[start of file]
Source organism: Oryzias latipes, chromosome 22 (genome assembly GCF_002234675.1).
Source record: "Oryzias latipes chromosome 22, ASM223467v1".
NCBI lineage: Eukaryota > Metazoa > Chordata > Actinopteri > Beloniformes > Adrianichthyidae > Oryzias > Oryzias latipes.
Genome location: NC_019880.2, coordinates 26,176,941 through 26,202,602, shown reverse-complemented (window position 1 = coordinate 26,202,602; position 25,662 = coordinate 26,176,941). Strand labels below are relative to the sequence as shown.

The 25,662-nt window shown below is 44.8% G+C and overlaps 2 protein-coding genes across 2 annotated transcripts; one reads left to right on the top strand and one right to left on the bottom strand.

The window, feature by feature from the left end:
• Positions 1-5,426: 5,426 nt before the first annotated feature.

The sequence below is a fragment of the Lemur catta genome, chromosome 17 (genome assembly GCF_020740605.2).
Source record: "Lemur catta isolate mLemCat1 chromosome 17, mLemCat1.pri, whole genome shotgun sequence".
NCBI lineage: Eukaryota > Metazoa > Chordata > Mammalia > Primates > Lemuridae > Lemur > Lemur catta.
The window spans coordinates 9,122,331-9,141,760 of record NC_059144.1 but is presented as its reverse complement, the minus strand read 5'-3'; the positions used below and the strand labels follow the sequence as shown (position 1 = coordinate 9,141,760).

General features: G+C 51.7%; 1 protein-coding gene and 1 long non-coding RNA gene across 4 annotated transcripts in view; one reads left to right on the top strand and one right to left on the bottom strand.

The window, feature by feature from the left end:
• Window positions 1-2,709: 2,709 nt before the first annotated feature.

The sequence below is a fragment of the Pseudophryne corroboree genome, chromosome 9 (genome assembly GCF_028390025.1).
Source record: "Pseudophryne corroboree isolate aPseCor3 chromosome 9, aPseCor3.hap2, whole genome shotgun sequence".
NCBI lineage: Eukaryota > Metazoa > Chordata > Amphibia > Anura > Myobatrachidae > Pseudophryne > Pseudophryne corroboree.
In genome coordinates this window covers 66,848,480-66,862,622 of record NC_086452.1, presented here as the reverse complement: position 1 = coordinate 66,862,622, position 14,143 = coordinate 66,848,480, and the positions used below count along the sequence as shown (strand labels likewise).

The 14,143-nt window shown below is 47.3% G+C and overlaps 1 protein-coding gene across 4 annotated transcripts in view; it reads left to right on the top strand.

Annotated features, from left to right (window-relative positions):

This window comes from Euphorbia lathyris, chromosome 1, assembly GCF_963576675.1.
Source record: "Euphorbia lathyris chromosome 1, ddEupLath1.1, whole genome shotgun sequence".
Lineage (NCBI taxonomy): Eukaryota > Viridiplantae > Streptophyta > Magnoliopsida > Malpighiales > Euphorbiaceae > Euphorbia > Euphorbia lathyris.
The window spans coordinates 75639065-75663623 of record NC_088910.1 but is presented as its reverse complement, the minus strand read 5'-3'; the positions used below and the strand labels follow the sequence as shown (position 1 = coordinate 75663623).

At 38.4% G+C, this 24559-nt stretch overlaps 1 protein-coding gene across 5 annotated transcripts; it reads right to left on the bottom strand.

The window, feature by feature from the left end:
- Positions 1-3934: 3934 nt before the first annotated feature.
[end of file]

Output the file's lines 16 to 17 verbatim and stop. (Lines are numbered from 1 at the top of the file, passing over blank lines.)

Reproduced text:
Source record: "Pseudophryne corroboree isolate aPseCor3 chromosome 9, aPseCor3.hap2, whole genome shotgun sequence".
NCBI lineage: Eukaryota > Metazoa > Chordata > Amphibia > Anura > Myobatrachidae > Pseudophryne > Pseudophryne corroboree.